> (* <regex> ...) 0 or more matches
I'm not sure how to interpret the ellipses here. Is (* A B)
equivalent to (* (& A B)), or (* (* A) (* B)), or something else?
It seems to me that * should be a unary operator.
> (LET* ((<name> <regex> ...) ...)
> <regex> ...)
> <name> Named regex use
Does this have a big advantage over Scheme's normal quasiquote
mechanism? Why should I write
'(let* ((digit (in (- "09"))))
(& (+ digit) ":" digit digit))
when I could write
(let ((digit '(in (- "09"))))
`(& (+ ,digit) ":" ,digit ,digit))
The former is superficially simpler, but actually more complicated
because it makes the meaning of a regexp depends on an environment.
This is a mess. I see your 2nd note, about the "primitive regexps",
as a sign that we're already encountering hygene problems: "Are
bindings in regexps statically or dynamically scoped?" Ugh.
The latter expression is ordinary Scheme code, whose semantics are
already explained and tested.
The only advantage I can see to giving the regexp notation its own
LET* is that some repetitions are made explicit, and the back end
could perhaps do some optimizations guided by that information. But
the information is not hard to derive, and I don't know of any extant
regexp back ends that could take advantage of it anyway.
Suppose we strike LET*. Then, since a symbol is not a valid regexp,
it would be unambiguous to make concatenation (what you call
"Sequence", I think?) implicit. That is, we could write ("a" (* "b")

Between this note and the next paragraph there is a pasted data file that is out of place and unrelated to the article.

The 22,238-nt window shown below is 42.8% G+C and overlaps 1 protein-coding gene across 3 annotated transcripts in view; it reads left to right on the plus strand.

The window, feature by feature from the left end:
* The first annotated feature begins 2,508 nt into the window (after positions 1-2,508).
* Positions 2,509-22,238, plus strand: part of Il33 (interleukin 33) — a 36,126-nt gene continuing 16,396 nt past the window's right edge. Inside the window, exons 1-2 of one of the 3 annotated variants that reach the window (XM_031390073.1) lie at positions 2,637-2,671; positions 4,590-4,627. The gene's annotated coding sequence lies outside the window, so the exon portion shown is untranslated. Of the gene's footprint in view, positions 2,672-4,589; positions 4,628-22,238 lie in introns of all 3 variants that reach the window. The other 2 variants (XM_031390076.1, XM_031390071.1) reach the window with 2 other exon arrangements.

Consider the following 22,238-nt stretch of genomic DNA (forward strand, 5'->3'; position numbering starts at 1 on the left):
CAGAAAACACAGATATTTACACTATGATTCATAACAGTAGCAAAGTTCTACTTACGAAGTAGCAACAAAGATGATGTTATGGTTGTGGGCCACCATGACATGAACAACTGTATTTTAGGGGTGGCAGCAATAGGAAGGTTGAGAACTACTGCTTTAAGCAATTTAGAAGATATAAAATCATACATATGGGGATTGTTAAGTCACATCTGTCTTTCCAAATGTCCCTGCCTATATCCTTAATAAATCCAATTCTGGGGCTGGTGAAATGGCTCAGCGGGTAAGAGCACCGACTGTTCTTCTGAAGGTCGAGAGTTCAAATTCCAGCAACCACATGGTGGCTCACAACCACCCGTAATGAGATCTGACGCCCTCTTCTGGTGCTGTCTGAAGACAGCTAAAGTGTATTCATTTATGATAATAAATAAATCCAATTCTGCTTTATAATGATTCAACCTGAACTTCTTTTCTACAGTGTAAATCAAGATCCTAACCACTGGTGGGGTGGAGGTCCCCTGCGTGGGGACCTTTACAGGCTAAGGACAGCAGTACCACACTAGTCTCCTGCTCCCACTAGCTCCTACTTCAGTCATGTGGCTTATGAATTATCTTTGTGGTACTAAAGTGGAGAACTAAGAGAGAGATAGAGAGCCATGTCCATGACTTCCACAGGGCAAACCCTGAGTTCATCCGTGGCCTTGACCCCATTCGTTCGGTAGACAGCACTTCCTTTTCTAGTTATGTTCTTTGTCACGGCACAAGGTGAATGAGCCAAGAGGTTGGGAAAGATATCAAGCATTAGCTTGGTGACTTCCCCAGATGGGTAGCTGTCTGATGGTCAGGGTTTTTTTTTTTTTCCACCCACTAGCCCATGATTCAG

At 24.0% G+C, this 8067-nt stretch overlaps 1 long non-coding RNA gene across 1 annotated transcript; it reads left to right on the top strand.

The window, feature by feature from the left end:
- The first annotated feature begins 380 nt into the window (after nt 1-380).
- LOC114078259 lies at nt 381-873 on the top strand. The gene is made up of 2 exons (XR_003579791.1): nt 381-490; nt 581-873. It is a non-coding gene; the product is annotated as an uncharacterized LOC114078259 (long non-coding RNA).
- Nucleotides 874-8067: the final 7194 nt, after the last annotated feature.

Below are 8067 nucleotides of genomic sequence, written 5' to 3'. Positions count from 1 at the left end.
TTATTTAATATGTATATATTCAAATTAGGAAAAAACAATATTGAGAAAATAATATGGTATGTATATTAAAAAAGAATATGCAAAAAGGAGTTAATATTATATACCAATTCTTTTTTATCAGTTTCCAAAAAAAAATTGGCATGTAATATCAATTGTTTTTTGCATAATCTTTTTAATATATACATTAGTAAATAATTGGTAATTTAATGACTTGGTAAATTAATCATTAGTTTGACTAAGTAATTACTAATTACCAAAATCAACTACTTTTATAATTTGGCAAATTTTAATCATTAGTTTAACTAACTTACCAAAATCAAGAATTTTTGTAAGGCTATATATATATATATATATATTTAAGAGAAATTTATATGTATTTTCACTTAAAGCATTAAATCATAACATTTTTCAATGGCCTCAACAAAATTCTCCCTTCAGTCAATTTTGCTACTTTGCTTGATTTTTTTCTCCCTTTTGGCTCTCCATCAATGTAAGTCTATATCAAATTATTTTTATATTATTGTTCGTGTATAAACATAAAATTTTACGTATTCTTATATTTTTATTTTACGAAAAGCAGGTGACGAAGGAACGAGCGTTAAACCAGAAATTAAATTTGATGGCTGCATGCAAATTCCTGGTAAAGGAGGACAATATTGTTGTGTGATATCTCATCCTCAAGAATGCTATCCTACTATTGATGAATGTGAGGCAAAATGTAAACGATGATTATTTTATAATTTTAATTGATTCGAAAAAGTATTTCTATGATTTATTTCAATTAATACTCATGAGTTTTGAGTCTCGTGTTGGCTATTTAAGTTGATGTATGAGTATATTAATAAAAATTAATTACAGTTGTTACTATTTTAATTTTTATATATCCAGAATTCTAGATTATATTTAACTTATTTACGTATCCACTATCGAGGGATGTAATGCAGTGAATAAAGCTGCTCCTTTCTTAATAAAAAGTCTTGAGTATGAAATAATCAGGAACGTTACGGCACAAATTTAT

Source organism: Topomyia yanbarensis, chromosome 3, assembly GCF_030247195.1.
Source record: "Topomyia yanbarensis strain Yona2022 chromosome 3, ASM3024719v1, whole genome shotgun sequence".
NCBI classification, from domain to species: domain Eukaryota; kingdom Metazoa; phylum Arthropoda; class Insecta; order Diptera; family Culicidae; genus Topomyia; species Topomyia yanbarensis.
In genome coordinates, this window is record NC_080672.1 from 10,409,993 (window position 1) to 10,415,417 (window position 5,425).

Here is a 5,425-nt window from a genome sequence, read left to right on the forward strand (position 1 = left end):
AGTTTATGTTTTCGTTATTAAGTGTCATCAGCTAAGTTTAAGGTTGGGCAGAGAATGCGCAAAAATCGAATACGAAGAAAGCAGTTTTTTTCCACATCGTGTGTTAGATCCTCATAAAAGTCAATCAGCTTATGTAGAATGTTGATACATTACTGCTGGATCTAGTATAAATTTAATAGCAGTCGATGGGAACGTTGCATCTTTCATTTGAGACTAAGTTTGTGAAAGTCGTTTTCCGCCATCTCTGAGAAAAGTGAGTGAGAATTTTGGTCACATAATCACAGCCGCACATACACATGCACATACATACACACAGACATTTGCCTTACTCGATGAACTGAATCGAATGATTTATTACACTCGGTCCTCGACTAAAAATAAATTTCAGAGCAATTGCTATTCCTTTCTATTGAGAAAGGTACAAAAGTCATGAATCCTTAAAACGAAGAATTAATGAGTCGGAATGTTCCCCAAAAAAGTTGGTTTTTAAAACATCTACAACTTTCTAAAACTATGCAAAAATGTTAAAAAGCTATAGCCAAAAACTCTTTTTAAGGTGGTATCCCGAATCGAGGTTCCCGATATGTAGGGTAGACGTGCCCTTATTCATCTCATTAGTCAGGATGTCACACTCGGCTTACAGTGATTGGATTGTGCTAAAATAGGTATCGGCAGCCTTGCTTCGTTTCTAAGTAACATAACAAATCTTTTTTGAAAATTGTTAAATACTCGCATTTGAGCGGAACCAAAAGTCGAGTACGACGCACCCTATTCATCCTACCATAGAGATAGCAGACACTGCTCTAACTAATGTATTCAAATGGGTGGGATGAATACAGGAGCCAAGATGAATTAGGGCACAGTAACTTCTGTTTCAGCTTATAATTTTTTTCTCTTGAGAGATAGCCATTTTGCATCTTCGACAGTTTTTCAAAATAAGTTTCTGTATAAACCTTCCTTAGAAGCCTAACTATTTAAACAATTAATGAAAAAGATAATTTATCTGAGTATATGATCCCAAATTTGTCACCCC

"c") for "ab*c". Concatenation is the most common operator, and I
think this would also make it easier to guess that (* A B) is (* (A
B)) (if that is indeed what you meant...).
This reminds me a lot of VMS's answer to GNU Emacs, TPU. It has a
Pascal-like extension language with a datatype for regular expressions
- The search function took a pattern value as its argument.
- TPU had operators that constructed bigger patterns given smaller ones.
- Because they were a real datatype, you could write your own functions
- Pattern values were immutable, so each node could have an (internal)
pointer to a compiled representation of the regexp of which it was
the root, generated on demand. (I don't know if they actually did
that, but it would have been easy.)
>Named (not numbered) submatches?
TPU had an operator called @ that did this. I don't remember it
exactly, but I think that PATTERN @ VARIABLE matched exactly what
PATTERN matched, except that VARIABLE was set to the text PATTERN
matched. This pattern, of course, could be used as part of a larger
pattern. Don't ask me what happened if VARIABLE went out of scope.